What was that name again?
The plants now commonly known as crocosmias (crow-COZ-me-ahz) have been cultivated for more than 200 years. Strangely, they’ve never had an easily remembered, universally accepted common name—at least in English. Crocosmias have been bounced in and out of so many genera and species that no common name except montbretia (mont-BREE-shah) has stuck for long. (Apparently, Crocosmia paniculata was nicknamed "Aunt Eliza" back when its genus name was Antholyza, but few people seem to know it as such any more.)
If “montbretia” itself sounds suspiciously like a genus name, it’s because it once was—as were Curtonus and Tritonia for various ancestors of today’s hybrids.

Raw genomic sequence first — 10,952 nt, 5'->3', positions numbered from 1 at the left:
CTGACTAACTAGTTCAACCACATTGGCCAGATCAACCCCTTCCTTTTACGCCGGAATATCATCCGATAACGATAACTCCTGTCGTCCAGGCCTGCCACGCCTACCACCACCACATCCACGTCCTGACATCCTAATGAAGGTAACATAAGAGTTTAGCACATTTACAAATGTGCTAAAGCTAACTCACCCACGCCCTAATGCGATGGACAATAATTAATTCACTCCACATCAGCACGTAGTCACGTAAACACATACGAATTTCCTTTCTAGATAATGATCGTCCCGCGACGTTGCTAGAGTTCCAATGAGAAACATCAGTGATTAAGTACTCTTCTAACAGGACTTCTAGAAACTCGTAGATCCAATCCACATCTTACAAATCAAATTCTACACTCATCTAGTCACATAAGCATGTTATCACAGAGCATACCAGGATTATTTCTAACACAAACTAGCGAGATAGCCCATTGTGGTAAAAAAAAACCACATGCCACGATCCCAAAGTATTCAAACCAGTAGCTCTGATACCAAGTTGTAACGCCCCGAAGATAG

The good news is that modern hybrids, being complex crosses of closely related genera with hopelessly confused names, have finally been all lumped together into one genus: Crocosmia. This includes all crocosmia-related species, some of which are still worth growing for their own merits. To make things even easier (and hopefully permanent), "crocosmia" is now also the preferred common name. So commit it to memory; chances are
you’ll be referring to these beautiful, easy-care plants often from now on.